This is Day 29 of a 31-Day Series called Bear in Mind: Cubisms.
If I actually took the time to write down the rules and procedures for our Party of Six, it would be an extensive list. I don’t even remember everything that we’ve said over the years (none of us remember them all). One rule comes up continuously, though, because we are always running out of stuff. The youngest cub gets first dibs on anything that is running out in the house related to food and drink. Here’s an example: On a morning that the milk is surely going to run out, it never fails that all four cubs decide that they want to eat cereal for breakfast. Cubs 4 and 3 would get to have milk in their cereal, and if there was any left after them, Cub 2 could have what was left. Cub 1 would have to either eat dry cereal, or come up with something else to eat for breakfast. On this particular morning, Cubs 3 and 4 asked for cereal. Cub 4 said that she didn’t want any milk in her cereal (she doesn’t like mushy Frosted Flakes). Since Cub 2 heard Cub 4 say that she wasn’t going to put milk in her cereal, he used the last of the milk for his bowl of cereal. After Cub 4 finished eating her cereal, she asked for a cup of milk to drink. Well, there was no more milk because Cub 2 used it in his cereal! Cub 4 was UPSET! She recited the rule towards Cub 2, poked out her lips, and folded her arms. She unquestionably thought Cub 2 was wrong for drinking the rest of the milk.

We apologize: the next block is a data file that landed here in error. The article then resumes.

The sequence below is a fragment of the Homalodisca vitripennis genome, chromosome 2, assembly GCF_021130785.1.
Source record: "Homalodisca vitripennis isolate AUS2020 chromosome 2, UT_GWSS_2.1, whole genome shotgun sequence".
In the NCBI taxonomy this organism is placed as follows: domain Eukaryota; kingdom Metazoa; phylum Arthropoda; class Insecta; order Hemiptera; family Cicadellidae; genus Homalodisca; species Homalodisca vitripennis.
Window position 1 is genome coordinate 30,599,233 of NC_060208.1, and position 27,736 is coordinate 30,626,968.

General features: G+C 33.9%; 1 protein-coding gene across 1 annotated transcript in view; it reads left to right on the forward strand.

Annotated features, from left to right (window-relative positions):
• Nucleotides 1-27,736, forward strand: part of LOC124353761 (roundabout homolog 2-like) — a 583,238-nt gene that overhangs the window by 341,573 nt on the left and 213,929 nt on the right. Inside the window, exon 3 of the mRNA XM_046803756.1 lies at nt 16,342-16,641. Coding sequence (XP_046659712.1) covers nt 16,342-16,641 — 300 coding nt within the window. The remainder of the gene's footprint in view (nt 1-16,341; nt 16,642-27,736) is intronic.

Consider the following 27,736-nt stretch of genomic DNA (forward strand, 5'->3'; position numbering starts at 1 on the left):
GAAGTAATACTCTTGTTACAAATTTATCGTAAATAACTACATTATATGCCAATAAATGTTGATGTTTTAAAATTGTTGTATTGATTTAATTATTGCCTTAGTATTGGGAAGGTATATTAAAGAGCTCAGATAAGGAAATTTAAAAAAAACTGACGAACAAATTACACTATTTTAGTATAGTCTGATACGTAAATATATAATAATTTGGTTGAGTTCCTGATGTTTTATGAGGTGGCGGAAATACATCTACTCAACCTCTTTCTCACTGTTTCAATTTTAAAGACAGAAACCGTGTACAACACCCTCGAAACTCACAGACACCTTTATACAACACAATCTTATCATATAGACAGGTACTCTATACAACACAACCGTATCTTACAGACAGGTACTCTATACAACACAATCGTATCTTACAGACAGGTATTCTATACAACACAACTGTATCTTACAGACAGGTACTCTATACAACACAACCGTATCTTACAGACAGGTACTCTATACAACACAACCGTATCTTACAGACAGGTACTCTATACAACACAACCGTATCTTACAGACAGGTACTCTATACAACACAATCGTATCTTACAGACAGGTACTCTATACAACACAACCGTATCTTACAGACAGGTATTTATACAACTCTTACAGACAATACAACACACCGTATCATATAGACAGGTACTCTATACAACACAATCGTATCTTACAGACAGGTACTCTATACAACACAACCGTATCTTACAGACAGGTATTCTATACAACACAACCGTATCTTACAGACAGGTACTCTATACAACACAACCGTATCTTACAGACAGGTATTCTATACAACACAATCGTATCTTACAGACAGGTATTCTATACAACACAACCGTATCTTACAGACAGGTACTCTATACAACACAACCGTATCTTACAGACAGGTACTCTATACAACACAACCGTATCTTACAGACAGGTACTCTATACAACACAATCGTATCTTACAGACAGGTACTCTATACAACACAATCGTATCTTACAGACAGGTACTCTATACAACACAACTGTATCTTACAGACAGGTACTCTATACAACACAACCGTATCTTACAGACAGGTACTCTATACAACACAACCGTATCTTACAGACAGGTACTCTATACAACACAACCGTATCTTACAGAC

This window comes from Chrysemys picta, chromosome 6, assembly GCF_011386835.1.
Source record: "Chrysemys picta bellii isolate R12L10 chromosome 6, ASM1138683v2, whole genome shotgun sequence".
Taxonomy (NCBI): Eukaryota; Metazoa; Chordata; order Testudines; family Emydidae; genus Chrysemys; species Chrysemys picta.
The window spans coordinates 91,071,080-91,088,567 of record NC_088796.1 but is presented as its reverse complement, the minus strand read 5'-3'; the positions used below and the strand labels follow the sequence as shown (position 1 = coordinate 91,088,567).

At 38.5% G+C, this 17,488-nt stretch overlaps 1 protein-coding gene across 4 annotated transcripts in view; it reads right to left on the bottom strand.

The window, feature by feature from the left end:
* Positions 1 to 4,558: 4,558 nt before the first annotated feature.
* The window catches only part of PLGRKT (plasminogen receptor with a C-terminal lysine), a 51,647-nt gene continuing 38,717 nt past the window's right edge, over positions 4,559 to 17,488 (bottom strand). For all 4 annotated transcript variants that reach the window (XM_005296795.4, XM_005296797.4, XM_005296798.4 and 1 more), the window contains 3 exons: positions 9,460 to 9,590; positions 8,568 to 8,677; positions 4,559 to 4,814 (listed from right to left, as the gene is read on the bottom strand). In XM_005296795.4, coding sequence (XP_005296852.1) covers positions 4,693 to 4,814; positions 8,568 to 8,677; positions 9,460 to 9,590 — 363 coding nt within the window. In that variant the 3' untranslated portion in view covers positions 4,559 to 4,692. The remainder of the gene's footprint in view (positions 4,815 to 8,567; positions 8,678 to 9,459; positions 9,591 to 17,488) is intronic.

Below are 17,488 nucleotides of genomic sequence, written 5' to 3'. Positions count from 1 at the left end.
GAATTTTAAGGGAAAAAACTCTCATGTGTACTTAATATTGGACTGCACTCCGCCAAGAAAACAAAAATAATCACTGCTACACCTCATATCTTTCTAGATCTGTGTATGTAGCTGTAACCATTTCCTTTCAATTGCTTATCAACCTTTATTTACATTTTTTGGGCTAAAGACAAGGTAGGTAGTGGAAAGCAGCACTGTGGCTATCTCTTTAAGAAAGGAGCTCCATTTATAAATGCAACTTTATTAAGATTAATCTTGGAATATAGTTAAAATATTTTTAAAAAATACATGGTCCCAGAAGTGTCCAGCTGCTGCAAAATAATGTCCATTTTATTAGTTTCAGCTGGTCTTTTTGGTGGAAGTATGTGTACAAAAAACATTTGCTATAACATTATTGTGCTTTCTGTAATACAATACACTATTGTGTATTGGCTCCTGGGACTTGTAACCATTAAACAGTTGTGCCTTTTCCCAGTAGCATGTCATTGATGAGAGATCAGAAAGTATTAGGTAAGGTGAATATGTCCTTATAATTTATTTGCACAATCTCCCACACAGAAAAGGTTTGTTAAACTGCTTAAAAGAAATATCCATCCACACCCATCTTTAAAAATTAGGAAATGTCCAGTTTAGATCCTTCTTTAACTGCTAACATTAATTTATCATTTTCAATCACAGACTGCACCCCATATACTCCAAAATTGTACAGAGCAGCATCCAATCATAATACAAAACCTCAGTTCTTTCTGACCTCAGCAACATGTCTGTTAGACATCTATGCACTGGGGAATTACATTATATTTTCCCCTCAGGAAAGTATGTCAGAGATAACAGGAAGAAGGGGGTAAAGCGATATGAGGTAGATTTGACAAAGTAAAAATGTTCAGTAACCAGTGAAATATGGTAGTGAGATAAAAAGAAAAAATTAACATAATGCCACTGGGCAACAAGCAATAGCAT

Two sides to the same story. Two different perspectives. Both sides could support their actions. Cub 4 did say that she didn’t want any milk in her cereal. Cub 2 did make sure that Cubs 3 and 4 had their breakfast choices before deciding on his. Cub 4 could’ve said, “I don’t want milk in my bowl, but I do want milk in a cup.” Cub 2 could’ve asked, “Cub 4, do you want any milk? This is the last of it.” Something different could have been done by both parties involved, but it happened the way it happened.
In adult situations, sometimes we forget that both parties can be right. How boring this world would be if everyone agreed with everyone. Often, we need to be reminded that our opinions are just that – ours. If you’re concerned with trying to get others to have the same opinion as yours, you are going to stress yourself out. Chill! Cub 4 drank a cup of water instead, and the world kept turning.
“So let’s agree to use all our energy in getting along with each other. Help others with encouraging words; don’t drag them down by finding fault. You’re certainly not going to permit an argument over what is served or not served at supper to wreck God’s work among you, are you? I said it before and I’ll say it again: All food is good, but it can turn bad if you use it badly, if you use it to trip others up and send them sprawling. When you sit down to a meal, your primary concern should not be to feed your own face but to share the life of Jesus. So be sensitive and courteous to the others who are eating. Don’t eat or say or do things that might interfere with the free exchange of love.” Romans 14:19-21 MSG